Rue de l'Etuve
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The Manneken Pis is the symbol of Brussels folklore and an unmissable tourist attraction in the capital.
Also known as the "Ketje de Bruxelles", the "little boy of Brussels" is one of Brussels' most cherished figures. Tourists and Belgians come to visit this statue on the Rue de l'Etuve, close to the Grand-Place.
The Manneken Pis is often given new costumes and he wears them of fixed dates. His impressive wardrobe can be seen in the Maison du Roi in the Grand-Place. Find out more (in French only)
Numerous legends have sprung up around this symbolic Brussels figure. The most commonly heard is that of a little boy who, by performing this famous call of nature, reputedly extinguished the burning fuse of a bomb destined for the Grand-Place.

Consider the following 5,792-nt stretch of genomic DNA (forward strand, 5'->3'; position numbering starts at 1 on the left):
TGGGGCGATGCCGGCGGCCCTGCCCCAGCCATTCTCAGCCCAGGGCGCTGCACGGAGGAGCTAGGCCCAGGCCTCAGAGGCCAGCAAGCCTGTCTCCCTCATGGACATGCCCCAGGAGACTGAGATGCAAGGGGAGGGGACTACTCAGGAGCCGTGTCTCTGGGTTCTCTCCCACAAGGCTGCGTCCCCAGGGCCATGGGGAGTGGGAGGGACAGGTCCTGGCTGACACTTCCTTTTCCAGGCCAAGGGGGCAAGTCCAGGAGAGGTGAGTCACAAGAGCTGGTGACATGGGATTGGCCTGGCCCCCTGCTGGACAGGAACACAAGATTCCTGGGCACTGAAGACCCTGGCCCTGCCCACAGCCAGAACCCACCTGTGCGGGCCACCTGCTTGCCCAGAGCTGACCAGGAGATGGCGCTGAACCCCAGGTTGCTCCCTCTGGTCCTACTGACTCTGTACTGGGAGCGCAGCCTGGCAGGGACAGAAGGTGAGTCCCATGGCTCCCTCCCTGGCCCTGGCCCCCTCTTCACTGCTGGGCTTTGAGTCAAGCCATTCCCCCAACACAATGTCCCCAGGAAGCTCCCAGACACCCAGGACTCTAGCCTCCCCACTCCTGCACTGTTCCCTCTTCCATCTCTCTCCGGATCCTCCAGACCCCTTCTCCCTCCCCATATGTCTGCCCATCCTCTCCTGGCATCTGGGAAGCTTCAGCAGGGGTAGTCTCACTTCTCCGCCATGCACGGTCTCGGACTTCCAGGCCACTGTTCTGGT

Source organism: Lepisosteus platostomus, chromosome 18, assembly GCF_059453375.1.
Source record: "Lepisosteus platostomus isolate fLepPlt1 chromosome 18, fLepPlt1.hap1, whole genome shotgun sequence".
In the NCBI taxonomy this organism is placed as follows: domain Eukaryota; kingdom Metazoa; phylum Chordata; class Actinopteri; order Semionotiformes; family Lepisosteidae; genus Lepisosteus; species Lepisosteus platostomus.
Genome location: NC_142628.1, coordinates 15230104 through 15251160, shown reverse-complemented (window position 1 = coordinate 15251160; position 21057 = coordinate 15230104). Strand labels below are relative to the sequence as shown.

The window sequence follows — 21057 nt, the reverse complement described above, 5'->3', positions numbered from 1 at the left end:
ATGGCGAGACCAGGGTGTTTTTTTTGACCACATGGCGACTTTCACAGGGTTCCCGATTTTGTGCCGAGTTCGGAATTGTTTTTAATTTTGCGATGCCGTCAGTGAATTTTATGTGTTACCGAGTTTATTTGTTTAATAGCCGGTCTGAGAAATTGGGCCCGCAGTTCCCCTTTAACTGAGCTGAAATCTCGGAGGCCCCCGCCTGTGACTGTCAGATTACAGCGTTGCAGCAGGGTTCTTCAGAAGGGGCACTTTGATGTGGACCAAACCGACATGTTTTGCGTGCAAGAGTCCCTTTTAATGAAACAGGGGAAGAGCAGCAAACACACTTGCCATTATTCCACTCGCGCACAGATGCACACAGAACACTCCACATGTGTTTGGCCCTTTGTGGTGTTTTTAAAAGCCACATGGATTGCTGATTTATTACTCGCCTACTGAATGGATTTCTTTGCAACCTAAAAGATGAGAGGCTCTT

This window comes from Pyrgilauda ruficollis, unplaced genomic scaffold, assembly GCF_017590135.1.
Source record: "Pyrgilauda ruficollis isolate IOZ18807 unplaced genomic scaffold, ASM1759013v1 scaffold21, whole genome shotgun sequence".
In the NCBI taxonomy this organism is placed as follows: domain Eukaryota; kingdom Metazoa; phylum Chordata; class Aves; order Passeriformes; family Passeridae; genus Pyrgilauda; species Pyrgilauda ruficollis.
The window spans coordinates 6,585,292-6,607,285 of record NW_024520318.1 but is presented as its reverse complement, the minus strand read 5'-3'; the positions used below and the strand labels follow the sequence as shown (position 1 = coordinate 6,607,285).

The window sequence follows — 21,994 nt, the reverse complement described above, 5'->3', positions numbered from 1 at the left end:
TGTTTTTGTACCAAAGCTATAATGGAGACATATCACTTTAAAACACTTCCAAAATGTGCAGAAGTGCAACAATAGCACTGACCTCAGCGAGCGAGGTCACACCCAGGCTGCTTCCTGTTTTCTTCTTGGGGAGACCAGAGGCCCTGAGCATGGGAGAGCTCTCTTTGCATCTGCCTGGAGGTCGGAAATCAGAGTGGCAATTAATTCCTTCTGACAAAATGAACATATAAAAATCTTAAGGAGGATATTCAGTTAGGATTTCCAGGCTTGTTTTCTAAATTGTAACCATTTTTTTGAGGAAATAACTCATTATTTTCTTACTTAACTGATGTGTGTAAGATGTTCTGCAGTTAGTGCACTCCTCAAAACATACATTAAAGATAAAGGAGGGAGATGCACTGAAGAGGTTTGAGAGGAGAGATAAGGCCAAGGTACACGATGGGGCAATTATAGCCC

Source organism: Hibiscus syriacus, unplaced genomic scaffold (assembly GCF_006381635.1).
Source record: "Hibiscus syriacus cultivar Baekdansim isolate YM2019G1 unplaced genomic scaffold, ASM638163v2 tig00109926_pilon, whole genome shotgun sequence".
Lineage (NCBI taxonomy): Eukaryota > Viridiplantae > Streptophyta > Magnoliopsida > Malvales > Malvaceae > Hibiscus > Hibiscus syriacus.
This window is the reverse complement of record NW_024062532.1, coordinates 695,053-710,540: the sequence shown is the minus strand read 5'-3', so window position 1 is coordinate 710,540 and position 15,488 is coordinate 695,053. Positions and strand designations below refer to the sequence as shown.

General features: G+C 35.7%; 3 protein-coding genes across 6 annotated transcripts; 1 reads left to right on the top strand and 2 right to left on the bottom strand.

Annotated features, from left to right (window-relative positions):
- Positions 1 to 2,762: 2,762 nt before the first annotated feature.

In reality, this charming little fountain was erected during the reign of Archduke Albert and Archduchess Isabella to supply drinking water to the neighbourhood.
Museums in Brussels and the Manneken PisThe Museum of the City of Brussels - Maison du Roi Find out more The House of Folklore and Traditions Find out more
Don't forget to visit The Friends of Manneken-Pis website.
Visit our partners' webpages
- The Atomium - Monument and Symbol Built for Expo 58
- Cistercian Abbey in Villers-la-Ville
- Museums of the Far East - Royal Museums for Art and History, Brussels
- The Wellington Museum in Waterloo
- Panorama at the Battle of Waterloo battlefield